Buckeyes Receiver Says College Athletes Exploited
 
 

Jan. 3, 2007

SCOTTSDALE, Ariz. (AP) -Ohio State wide receiver Anthony Gonzalez thinks college athletes are exploited. Florida cornerback Ryan Smith isn't so sure.

Gonzalez, an All-Big Ten selection, appreciates the lavish hospitality he and his teammates have received since arriving in Arizona for Monday night's Bowl Championship Series title game. But on Wednesday he sharply criticized a college sports industry that generates millions for participating conferences and coaches but doesn't pay athletes.

Asked if college athletes were exploited, Gonzalez replied, "I think, in all honesty, one of the most exploited groups of people in the country are college athletes. We basically have a job that generates millions and millions of dollars, but at the end of the day we don't see any of it."

Each of the teams in the national championship game will be paid between $14 million and $17 million.

Smith said he wasn't sure athletes were exploited. But he said an athletic scholarship is a form of payment.

"We do get an education from the deal and life experience that a lot of people don't," Smith said. "When you start talking about money, it kind of changes the game. That's the kind of things you're dealing with in the NFL. What makes college football so different and unique is the fact that everybody's kind of playing for each other. There's no money involved. It's just a family unit thing. We might be getting exploited. But I don't really see the point for players to be getting paid."

Ohio State athletic director Gene Smith is against colleges paying players.

"When you get to a point where you're paying athletes, then you're getting into a true employer-employee relationship," he said outside Ohio State's practice field. "If we start paying our athletes, we all know what would happen. It just would change everything."

---

ALLIGATOR IN ARIZONA: The Gators had an out-of-place visitor at their hotel earlier this week.


 

 

Ryan Smith said a fan brought an alligator to the team hotel, displaying the reptile for players and coaches. Although the fan might have been trying to make the Gators feel at home - there are alligators in several lakes on Florida's campus - all Smith could think about was how it could survive in the desert.

"I thought he needs to be somewhere near water," Smith said. "I don't know how he can be in the desert like that. It was a random alligator on the cement. I was like, 'Get the guy some water or something."'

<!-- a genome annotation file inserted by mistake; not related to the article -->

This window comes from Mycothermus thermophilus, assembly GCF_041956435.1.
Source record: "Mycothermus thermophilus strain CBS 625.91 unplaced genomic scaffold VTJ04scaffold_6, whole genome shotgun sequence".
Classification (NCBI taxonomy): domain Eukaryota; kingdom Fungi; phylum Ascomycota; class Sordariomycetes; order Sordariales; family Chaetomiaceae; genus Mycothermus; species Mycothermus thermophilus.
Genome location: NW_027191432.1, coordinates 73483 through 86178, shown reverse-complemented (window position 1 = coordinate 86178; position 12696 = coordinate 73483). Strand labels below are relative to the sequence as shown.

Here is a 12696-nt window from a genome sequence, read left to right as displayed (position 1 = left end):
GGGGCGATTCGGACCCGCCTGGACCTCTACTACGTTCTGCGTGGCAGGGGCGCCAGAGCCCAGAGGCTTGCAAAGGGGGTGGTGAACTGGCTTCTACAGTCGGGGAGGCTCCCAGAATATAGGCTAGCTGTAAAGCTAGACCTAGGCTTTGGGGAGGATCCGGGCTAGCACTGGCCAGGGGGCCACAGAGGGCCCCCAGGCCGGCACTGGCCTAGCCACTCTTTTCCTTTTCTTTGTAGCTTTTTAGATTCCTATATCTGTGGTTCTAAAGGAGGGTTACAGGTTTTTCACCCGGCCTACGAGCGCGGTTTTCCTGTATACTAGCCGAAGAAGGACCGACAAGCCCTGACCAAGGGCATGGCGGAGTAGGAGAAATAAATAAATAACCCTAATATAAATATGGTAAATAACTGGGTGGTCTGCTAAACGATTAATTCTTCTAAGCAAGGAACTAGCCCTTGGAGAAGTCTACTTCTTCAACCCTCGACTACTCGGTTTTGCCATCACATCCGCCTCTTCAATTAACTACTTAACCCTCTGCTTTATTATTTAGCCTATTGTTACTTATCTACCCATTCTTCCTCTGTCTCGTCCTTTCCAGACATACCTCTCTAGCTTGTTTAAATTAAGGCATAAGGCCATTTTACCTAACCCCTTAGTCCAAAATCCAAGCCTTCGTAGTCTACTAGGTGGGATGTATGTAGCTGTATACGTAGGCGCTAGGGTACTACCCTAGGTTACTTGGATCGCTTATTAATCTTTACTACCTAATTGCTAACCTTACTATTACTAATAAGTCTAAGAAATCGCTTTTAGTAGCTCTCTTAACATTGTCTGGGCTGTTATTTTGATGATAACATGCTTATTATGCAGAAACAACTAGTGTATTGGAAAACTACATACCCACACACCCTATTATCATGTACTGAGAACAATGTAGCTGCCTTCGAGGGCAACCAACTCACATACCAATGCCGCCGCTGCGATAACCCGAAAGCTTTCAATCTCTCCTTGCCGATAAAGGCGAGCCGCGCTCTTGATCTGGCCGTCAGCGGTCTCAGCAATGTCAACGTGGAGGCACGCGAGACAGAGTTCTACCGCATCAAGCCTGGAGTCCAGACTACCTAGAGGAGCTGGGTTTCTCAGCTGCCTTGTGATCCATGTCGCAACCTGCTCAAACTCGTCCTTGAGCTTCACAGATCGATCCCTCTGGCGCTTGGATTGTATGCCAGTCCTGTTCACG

---

SMITH'S HEISMAN: Ohio State quarterback Troy Smith wants to keep the location of his Heisman Trophy secret. He swears it's safe.

"It's in a very safe place," Smith said. 'It's dear to me. It means a lot. I put it away. I want it to be my mother's trophy. She deserves it."

Smith won the Heisman in a landslide last month. He had the trophy shipped home, hoping to avoid the type of mishap that happened the last time an Ohio State player won the award. Eddie George, who won in 1995, had his trophy get stuck in an airport X-ray machine. The tip of the bronze statuette's right index finger was broken and the middle finger was bent.

Smith says his is in "perfect" condition.

---

CASEY BACK: Florida tight end Tate Casey was off crutches for the first time in nearly three weeks Wednesday and expects to play in the title game Monday night.

"Anything can happen with a tape job and a brace and all that and the adrenaline and the fact that it's the national championship game," Casey said. "Like I told coach (Urban) Meyer about two weeks ago: You'll have to kill me to keep me out of it."

Casey, who has six receptions for 58 yards and two touchdowns, sprained his ankle in early December and sustained ligament damage. He spent two weeks in a cast, then was in a protective boot and on crutches for a week.

"I don't want to kill him, so he's going to play," Meyer said. "In a limited role, we're hoping to have him back for that game."

---

ATKINS RETURNING? Former Florida cornerback Avery Atkins, kicked off the team last summer after he was accused of striking the mother of his 2-month-old child, could return to school and eventually might be allowed to rejoin the Gators.

"Avery Atkins is trying to get back to school," Meyer said. "He won't be part of the team. Are we trying to help Avery Atkins? Absolutely. He's been dismissed from the team. He will not be part of the football team. I won't say never. I don't know that. There's so much he's got to do and he's not on scholarship if he does come back. He's just going to try to get his life in order. We're going to help with that if we can."

---

QUICK-HITTERS: Jack Hanna, director emeritus of the Columbus Zoo and Aquarium - and frequent guest on "Late Show with David Letterman" - visited Ohio State's practice on Wednesday. ... Ohio State cornerback Antonio Smith, nursing a shoulder injury, is expected to play on Monday, coach Jim Tressel said.

---

AP Sports Writers Mark Long and Andrew Bagnato also contributed to this report.


 
Football Home